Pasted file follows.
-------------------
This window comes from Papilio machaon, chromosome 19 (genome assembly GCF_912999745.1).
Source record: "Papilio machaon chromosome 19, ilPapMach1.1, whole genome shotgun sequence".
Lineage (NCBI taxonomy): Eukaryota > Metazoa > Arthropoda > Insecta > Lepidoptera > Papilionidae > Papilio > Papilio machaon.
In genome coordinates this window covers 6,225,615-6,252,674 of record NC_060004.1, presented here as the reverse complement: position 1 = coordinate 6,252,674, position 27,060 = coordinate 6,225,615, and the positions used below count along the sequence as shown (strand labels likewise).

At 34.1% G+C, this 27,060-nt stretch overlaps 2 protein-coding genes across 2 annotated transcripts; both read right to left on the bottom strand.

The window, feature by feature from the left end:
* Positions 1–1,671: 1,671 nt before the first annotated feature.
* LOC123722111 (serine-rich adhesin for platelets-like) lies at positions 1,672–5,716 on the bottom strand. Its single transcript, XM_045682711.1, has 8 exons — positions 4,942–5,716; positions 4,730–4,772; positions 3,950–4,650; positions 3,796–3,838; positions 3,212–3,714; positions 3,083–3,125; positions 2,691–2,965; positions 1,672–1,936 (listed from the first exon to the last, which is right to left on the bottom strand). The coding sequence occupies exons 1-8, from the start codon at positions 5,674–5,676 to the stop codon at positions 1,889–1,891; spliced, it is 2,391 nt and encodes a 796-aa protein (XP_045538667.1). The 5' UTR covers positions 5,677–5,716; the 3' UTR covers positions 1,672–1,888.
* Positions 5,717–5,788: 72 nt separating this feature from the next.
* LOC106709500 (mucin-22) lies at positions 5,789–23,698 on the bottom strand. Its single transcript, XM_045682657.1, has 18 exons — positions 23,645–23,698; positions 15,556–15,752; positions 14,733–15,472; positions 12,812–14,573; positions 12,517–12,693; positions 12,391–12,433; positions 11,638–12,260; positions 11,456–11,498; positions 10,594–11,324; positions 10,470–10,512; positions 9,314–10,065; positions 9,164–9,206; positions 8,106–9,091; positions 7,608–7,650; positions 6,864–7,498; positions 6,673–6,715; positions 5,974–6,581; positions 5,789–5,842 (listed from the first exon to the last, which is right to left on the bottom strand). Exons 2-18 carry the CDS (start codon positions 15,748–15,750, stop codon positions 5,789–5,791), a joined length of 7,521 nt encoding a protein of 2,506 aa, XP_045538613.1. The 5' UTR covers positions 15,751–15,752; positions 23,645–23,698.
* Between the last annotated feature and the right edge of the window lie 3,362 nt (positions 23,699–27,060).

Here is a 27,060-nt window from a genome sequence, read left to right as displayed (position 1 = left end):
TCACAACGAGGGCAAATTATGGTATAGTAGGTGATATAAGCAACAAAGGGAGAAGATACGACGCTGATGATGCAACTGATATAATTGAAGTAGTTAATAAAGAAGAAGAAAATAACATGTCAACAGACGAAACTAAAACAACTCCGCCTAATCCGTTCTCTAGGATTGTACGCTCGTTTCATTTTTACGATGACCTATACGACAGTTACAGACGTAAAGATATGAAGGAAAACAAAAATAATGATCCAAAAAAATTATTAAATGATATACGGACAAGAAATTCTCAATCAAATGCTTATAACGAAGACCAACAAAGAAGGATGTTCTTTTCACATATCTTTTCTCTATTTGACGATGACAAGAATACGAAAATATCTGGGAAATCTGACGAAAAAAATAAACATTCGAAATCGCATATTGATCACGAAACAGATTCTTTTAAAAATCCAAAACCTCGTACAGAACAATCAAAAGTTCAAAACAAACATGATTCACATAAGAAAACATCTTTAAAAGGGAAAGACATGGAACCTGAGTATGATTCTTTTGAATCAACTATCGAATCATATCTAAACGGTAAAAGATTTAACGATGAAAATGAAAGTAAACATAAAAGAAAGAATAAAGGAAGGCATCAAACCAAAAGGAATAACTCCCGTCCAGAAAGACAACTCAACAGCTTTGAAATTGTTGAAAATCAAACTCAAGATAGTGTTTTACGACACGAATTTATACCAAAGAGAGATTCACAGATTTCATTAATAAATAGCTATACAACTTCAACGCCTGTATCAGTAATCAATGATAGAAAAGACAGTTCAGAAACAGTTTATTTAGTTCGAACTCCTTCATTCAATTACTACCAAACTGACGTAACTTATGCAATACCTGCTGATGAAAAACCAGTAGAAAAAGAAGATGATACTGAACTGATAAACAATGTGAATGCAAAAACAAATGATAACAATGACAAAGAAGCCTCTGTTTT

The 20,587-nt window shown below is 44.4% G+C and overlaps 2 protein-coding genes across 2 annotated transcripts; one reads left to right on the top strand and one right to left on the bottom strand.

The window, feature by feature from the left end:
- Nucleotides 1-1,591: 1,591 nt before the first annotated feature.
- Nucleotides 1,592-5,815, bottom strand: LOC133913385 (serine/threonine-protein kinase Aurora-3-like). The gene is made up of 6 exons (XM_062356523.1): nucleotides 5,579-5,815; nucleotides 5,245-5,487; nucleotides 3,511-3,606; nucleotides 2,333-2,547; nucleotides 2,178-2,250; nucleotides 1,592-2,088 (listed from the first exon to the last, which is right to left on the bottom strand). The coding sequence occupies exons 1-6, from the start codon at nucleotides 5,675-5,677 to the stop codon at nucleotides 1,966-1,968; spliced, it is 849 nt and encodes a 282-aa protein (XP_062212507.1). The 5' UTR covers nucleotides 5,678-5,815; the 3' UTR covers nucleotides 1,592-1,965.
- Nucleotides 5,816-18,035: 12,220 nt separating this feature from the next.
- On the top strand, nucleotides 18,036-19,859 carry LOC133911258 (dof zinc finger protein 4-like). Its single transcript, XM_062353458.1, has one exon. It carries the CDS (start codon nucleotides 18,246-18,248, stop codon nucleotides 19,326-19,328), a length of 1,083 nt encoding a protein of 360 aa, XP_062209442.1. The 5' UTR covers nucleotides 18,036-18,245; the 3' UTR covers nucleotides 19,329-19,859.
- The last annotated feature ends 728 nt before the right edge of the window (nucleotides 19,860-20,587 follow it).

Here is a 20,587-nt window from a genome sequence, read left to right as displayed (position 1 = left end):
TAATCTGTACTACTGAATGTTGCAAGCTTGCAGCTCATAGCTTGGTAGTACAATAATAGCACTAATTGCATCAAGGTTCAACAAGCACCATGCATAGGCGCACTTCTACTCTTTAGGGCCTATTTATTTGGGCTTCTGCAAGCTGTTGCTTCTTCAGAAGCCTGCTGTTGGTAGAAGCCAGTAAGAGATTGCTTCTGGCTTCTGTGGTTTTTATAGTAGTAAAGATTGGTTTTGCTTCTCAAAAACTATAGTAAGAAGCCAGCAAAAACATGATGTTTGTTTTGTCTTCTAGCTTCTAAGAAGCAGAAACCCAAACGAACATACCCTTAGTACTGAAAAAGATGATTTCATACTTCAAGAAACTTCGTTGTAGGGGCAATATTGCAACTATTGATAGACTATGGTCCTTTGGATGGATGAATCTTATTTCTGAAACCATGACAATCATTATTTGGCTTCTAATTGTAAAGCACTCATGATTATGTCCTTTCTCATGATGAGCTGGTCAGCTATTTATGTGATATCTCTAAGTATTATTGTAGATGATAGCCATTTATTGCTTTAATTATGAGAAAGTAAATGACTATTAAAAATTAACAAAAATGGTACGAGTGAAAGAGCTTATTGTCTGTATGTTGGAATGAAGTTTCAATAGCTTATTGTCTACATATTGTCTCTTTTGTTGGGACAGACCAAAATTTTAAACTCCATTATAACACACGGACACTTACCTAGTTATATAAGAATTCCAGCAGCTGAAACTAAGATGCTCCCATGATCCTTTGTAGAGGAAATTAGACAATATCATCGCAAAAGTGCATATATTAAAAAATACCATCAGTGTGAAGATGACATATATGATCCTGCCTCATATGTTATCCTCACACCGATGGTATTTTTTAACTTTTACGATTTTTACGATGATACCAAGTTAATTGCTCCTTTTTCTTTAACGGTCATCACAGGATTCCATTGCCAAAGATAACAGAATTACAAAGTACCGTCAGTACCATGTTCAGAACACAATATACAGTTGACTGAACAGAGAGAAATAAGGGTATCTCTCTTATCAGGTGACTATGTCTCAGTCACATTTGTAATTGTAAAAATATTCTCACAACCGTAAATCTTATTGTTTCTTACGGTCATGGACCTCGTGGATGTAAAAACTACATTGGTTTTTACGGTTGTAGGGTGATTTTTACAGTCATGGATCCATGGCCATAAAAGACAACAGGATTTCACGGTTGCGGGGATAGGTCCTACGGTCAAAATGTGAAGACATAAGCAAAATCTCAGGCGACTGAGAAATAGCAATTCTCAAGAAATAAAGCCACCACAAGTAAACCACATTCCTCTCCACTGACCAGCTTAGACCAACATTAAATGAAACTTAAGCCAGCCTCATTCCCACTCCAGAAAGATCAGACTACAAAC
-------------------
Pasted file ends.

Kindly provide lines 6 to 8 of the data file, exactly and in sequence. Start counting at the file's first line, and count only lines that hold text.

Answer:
The window, feature by feature from the left end:
* Positions 1–1,671: 1,671 nt before the first annotated feature.
* LOC123722111 (serine-rich adhesin for platelets-like) lies at positions 1,672–5,716 on the bottom strand. Its single transcript, XM_045682711.1, has 8 exons — positions 4,942–5,716; positions 4,730–4,772; positions 3,950–4,650; positions 3,796–3,838; positions 3,212–3,714; positions 3,083–3,125; positions 2,691–2,965; positions 1,672–1,936 (listed from the first exon to the last, which is right to left on the bottom strand). The coding sequence occupies exons 1-8, from the start codon at positions 5,674–5,676 to the stop codon at positions 1,889–1,891; spliced, it is 2,391 nt and encodes a 796-aa protein (XP_045538667.1). The 5' UTR covers positions 5,677–5,716; the 3' UTR covers positions 1,672–1,888.